August 21, 2002
In the interest of contesting the current rush to war, we have composed the attached “Open Letter to United Nations Secretary-General Kofi Annan and to Representatives of the Member States, on the Declared Intention of the United States to Commit Aggression Against Iraq.”
The Letter calls into question the legality and justice of the U.S. war plans as well as the U.S. and U.N. role in dealing with Iraq in the recent past. It concludes by urging the U.N. and its Member States to act now to prevent this war in accord with both the U.N. Charter and the desires of the vast majority of the world’s people.
We plan to disseminate this Letter widely to individuals, groups, and the media.
We urge you to sign this Letter and to pass it along to others to sign.
Should you agree to sign it, PLEASE indicate your name, affiliation or occupation and/or location (city, country). Then please return your signature to David Peterson at: [email protected].
—- Edward S. Herman, Professor Emeritus, Wharton School, University of Pennsylvania, Philadelphia
—- Anthony Arnove, editor, Iraq Under Siege: The Deadly Impact of Sanctions and War (South End Press, 2000)
—- Rahul Mahajan, author, The New Crusade: America’s War on Terrorism (Monthly Review Press, 2002)
—- David Peterson, writer and researcher, Chicago
Open Letter To United Nations Secretary-General Kofi Annan and to Representatives of the Member States, on the Declared Intention of the United States to Commit Aggression Against Iraq
Dear Sirs and Madams:
Although the U.S. government openly plans a war against Iraq, U.N. officials and representatives have neither spoken out in opposition nor taken any actions that might prevent the United States from embarking on this violent course. The United Nations was created explicitly to “save succeeding generations from the scourge of war” (Preamble, U.N. Charter) and “to take effective collective measures for the prevention and removal of threats to the peace…” (Article 1, 1). The U.N. Charter condemns unilateral attacks across borders when not justified by self-defense, referring to the need to fend off an ongoing or clearly imminent attack. Otherwise, it is obligatory to obtain Security Council sanction for any such military action. When a country simply takes it upon itself to displace a regime of which it disapproves by force of arms, this is aggression, described by the U.S. representative at the Nuremberg trials, Robert Jackson, as “the supreme international crime differing only from other war crimes in that it contains within itself the accumulated evil of the whole.” The recent U.S. assertion of a right to engage in “pre-emptive” attacks on states, including Iraq, does not obviate these considerations–it is another expression of an intent to violate international law.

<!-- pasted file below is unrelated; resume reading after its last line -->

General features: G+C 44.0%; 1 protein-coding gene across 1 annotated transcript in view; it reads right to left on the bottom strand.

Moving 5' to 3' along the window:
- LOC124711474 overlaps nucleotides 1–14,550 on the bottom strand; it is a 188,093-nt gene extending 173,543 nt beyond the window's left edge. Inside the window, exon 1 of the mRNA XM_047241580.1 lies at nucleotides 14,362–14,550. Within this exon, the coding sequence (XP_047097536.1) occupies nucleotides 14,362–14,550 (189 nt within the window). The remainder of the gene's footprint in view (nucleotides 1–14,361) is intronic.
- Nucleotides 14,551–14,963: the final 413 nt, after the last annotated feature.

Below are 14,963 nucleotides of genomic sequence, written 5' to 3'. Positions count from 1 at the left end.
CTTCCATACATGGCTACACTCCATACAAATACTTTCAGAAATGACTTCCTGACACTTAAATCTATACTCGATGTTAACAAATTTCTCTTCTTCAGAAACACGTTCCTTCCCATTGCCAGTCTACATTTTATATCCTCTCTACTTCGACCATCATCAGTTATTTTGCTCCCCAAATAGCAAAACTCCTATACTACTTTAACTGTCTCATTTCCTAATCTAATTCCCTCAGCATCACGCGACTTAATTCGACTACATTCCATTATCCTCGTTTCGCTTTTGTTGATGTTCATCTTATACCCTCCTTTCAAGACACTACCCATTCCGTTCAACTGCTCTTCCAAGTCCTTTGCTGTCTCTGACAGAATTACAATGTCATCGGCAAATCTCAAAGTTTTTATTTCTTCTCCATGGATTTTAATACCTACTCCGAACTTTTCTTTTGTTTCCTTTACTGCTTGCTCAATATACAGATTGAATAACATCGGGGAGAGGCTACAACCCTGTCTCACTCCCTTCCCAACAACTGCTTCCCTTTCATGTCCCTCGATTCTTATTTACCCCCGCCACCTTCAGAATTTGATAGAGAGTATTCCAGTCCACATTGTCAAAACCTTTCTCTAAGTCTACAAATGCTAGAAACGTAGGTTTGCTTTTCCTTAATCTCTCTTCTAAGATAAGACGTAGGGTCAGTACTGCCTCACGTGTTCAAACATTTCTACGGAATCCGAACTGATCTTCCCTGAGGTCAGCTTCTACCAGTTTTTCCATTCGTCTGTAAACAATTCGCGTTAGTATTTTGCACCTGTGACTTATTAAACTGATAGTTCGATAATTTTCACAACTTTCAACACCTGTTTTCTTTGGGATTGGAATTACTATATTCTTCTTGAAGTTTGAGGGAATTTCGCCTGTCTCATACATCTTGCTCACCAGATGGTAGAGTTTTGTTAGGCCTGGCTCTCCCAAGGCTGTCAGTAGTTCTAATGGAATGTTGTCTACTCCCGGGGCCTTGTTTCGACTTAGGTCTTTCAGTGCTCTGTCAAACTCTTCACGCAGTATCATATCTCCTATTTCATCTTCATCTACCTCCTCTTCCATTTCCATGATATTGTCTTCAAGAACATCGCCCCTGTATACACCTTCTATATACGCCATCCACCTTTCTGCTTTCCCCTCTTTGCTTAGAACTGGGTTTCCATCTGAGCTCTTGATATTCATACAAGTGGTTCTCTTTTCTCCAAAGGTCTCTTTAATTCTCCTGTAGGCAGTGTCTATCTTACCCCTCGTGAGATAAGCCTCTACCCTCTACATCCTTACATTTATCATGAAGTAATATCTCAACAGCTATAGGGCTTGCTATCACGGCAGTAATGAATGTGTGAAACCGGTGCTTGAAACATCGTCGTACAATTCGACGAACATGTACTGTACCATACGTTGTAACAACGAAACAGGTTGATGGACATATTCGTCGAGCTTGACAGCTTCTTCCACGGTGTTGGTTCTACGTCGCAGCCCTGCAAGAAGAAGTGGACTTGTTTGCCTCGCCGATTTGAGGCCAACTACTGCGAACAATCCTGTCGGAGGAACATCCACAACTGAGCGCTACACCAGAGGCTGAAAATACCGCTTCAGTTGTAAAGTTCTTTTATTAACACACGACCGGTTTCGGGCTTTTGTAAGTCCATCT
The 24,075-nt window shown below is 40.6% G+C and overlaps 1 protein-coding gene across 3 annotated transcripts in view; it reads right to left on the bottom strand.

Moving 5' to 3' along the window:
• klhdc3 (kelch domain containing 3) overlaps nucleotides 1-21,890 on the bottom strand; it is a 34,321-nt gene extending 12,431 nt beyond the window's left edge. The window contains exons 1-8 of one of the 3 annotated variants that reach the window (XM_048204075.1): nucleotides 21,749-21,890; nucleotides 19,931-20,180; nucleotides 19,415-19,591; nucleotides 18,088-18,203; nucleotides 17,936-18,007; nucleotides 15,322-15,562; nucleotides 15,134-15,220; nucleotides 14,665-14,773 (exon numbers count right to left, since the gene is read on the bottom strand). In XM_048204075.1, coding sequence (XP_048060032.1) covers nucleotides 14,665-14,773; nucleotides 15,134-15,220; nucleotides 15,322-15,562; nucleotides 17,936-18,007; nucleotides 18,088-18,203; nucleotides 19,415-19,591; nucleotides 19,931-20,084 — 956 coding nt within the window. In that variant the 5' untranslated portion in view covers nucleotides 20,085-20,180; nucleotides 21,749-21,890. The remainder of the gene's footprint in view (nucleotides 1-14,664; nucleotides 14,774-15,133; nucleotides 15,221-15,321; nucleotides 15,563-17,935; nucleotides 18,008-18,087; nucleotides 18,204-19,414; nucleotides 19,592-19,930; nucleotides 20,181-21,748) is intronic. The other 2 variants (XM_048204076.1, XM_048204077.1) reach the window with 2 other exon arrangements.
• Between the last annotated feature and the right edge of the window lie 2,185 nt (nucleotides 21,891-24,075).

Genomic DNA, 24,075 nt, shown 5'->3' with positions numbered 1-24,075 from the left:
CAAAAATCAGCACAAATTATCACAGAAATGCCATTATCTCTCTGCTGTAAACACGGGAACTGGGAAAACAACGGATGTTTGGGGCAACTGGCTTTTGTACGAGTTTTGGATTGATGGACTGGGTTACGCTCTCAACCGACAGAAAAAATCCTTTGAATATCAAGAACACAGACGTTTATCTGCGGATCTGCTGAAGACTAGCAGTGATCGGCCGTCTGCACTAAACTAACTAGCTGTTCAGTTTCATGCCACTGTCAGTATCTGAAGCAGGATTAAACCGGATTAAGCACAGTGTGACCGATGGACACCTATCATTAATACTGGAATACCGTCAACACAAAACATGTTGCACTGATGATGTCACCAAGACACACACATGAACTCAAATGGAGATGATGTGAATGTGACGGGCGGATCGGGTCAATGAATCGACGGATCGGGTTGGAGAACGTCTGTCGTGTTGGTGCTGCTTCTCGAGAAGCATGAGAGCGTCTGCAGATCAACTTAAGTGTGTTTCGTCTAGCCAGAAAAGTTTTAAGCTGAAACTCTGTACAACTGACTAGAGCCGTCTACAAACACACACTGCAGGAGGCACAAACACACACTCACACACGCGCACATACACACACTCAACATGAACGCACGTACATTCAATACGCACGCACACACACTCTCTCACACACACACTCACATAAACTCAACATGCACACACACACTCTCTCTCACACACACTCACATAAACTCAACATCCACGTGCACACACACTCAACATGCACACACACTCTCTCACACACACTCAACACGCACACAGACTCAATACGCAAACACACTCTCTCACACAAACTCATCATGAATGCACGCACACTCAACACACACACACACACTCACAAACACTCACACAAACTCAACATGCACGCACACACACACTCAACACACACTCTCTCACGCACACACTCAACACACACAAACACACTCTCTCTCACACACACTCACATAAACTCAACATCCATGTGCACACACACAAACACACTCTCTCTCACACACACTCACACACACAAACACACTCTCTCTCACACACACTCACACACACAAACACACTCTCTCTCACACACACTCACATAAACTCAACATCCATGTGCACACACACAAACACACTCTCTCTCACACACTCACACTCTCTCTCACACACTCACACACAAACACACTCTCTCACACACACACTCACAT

Claims regarding Iraq’s pursuit or actual possession of “weapons of mass destruction” (WMD) cannot justify a U.S attack, any more than an Iraqi attack on the United States could be similarly justified based on the U.S. possession of such weapons (and much greater threat of their use). Existing resolutions that address this issue, such as U.N. Security Council Resolution 687, do not give the United States the right to launch a strike without specific authorization from the Security Council. The idea that the United States is threatened by Iraq’s alleged possession of WMD is untenable. There is no evidence that Iraq possesses any long-range delivery systems, or that its leadership is so irrational as to be planning actions that would unleash the full force of U.S. military power on their country.
The United States also lacks clean hands on this issue, as it and Britain facilitated Iraq’s acquisition and use of WMD in the 1980s–including the U.S. provision of high quality germ seed for anthrax and other deadly diseases–when Iraq was fighting a war against Iran and served U.S. interests. The United States also compromised the work of the U.N. Special Commission for weapons inspections (Unscom), using it for espionage and withdrawing it in advance of the U.S. bombing of Iraq in December 1998. More recently, as it seeks to preserve its rationale for going to war, the United States has rebuffed offers from Iraq to negotiate on re-admitting inspectors.